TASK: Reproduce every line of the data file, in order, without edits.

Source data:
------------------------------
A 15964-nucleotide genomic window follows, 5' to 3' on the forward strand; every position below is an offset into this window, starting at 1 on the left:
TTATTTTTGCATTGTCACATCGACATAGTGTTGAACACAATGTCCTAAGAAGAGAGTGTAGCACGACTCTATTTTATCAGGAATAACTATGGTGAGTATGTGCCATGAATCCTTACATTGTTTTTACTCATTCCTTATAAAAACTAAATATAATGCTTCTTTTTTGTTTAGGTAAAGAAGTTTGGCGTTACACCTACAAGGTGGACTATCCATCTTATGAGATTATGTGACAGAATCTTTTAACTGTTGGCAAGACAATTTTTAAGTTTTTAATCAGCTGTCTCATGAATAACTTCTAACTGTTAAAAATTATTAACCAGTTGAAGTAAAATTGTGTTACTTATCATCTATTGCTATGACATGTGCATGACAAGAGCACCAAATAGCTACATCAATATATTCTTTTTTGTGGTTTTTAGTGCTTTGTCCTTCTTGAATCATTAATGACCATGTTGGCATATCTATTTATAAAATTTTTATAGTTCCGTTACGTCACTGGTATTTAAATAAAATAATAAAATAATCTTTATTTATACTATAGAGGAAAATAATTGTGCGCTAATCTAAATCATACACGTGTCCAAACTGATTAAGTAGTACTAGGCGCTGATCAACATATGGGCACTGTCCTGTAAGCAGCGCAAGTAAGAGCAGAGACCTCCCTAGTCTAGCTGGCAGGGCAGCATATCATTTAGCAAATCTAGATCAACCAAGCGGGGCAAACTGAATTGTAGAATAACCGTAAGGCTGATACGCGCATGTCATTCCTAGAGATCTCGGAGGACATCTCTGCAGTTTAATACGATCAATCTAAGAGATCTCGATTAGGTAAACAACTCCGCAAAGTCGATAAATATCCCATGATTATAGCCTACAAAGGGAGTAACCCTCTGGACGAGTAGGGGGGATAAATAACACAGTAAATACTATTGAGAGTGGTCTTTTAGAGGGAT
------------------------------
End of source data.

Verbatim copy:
A 15964-nucleotide genomic window follows, 5' to 3' on the forward strand; every position below is an offset into this window, starting at 1 on the left:
TTATTTTTGCATTGTCACATCGACATAGTGTTGAACACAATGTCCTAAGAAGAGAGTGTAGCACGACTCTATTTTATCAGGAATAACTATGGTGAGTATGTGCCATGAATCCTTACATTGTTTTTACTCATTCCTTATAAAAACTAAATATAATGCTTCTTTTTTGTTTAGGTAAAGAAGTTTGGCGTTACACCTACAAGGTGGACTATCCATCTTATGAGATTATGTGACAGAATCTTTTAACTGTTGGCAAGACAATTTTTAAGTTTTTAATCAGCTGTCTCATGAATAACTTCTAACTGTTAAAAATTATTAACCAGTTGAAGTAAAATTGTGTTACTTATCATCTATTGCTATGACATGTGCATGACAAGAGCACCAAATAGCTACATCAATATATTCTTTTTTGTGGTTTTTAGTGCTTTGTCCTTCTTGAATCATTAATGACCATGTTGGCATATCTATTTATAAAATTTTTATAGTTCCGTTACGTCACTGGTATTTAAATAAAATAATAAAATAATCTTTATTTATACTATAGAGGAAAATAATTGTGCGCTAATCTAAATCATACACGTGTCCAAACTGATTAAGTAGTACTAGGCGCTGATCAACATATGGGCACTGTCCTGTAAGCAGCGCAAGTAAGAGCAGAGACCTCCCTAGTCTAGCTGGCAGGGCAGCATATCATTTAGCAAATCTAGATCAACCAAGCGGGGCAAACTGAATTGTAGAATAACCGTAAGGCTGATACGCGCATGTCATTCCTAGAGATCTCGGAGGACATCTCTGCAGTTTAATACGATCAATCTAAGAGATCTCGATTAGGTAAACAACTCCGCAAAGTCGATAAATATCCCATGATTATAGCCTACAAAGGGAGTAACCCTCTGGACGAGTAGGGGGGATAAATAACACAGTAAATACTATTGAGAGTGGTCTTTTAGAGGGAT